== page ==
Using Ghostery for Competitive Research and Protecting Privacy

Ghostery - Click to Download

Ghostery is a special browser plugin that will allow you to block cookies from adware, spyware, and tracking services. It’s 100% and focused on helping the average Internet citizen protect themselves from prying eyes.

However, if we turn the tables, Ghostery can be used by marketers to help discover the tools other marketers are using. In this brief post, I’ll show you how to do that and also show you how using Ghostery can protect your own customers.

Download Ghostery

Downloading Ghostery is pretty simple, just pop on over to their site and hit the download link. Right now, Ghostery supports all major desktop browsers as well as iOS (iPhone and iPad) using a special browser app available in the App Store.

Using Ghostery

Once installed, Ghostery will ask you to set up blocking options. If you’re interested in sniffing about other websites, don’t turn on any of these features. This will let Ghostery notify you of tracking cookies dropped when you visit various sites.

Here’s an example of Ghostery in action when visiting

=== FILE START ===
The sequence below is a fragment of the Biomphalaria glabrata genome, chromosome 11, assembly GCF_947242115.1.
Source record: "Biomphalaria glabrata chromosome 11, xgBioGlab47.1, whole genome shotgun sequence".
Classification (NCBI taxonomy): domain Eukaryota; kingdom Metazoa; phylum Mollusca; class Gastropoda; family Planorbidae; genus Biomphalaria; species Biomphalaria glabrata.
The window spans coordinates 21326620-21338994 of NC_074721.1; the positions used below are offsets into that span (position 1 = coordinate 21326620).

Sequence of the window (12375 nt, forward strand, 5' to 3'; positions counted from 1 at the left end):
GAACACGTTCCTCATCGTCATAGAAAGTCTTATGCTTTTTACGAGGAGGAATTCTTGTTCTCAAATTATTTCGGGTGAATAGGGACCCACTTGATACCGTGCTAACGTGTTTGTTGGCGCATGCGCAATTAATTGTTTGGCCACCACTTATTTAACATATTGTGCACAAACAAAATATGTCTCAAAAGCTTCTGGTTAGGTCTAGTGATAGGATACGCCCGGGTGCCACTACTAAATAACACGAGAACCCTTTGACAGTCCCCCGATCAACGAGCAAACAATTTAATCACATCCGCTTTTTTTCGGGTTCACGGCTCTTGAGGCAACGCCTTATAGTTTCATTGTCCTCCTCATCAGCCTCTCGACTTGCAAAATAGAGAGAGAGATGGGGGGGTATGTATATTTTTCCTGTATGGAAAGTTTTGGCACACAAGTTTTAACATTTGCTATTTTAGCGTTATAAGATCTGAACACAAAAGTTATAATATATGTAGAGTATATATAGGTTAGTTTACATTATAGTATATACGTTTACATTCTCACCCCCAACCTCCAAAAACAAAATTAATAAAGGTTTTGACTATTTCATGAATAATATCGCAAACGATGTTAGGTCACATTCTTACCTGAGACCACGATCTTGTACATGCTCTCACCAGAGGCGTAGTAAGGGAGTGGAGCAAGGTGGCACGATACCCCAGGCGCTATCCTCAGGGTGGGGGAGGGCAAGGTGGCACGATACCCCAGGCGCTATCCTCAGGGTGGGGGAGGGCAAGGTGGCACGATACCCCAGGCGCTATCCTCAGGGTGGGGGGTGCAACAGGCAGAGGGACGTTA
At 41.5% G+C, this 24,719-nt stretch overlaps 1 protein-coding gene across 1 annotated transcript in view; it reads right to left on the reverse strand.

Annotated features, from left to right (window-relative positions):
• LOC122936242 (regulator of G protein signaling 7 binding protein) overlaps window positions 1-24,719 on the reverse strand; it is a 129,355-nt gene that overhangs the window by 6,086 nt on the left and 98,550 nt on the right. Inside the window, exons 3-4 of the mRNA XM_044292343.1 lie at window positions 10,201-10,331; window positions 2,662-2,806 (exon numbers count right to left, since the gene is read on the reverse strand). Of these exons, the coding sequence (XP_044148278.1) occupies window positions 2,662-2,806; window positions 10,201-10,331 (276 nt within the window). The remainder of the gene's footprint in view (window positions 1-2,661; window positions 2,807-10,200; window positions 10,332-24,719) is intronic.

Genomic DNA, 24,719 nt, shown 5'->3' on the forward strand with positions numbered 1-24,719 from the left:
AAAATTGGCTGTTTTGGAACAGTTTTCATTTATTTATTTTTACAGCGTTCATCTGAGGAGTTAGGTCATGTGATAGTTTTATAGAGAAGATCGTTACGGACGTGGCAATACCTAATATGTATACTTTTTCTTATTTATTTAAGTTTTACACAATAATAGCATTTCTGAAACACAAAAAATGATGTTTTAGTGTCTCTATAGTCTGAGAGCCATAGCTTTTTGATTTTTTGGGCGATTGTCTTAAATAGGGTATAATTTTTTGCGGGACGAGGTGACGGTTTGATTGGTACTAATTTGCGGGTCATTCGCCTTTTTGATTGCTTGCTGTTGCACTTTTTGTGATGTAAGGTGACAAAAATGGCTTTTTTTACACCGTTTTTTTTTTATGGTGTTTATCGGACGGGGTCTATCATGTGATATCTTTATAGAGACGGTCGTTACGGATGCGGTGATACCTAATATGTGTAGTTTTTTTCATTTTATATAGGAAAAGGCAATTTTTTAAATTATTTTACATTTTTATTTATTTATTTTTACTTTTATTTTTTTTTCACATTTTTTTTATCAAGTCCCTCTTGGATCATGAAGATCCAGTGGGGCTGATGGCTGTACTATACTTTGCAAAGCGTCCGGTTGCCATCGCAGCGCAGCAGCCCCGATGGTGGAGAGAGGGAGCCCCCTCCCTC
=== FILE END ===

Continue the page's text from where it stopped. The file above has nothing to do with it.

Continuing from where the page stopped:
Ghostery on Amazon

When entering a page, Ghostery will check the scripts and cookies set against its repository and alert you to the “bugs” dropped on your browser. In this case, Amazon is dropping beacons from Amazon Associates, DoubleClick, and Microsoft Atlas.

If I click the little ghost icon in the menu bar, I can drill into each of the found beacons for more information:

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For example, if I drill into Microsoft Atlas, I’ll go to the Microsoft Atlas entry on Ghostery. Here I’ll learn that this script is found on over 60,000 websites and is used for targeted advertising on Microsoft’s online properties.

Protecting the Privacy of Your Customers

Obviously, Ghostery is a powerful tool that makes it easy to find out exactly what your competition is trying, but don’t stop there. You can also use it on your own site to see how your knowledge of the beacons you drop on visitors stacks up against the reality of what’s really going on. You might be surprised by what you find.

For example, you might be trying a new advertising network. Everything looks simple enough. You just drop a little bit of Javascript and you’re serving ads somewhere, right? Well, it may just be that that Javascript loads some additional script and or beacons and suddenly your site is getting flagged for serving malware or spyware. Even worse, you might be exposing your customer’s information in ways you did not expect (nor which you’ve covered in your site’s Privacy Policy).

Not only is this bad business, but it could also spell trouble.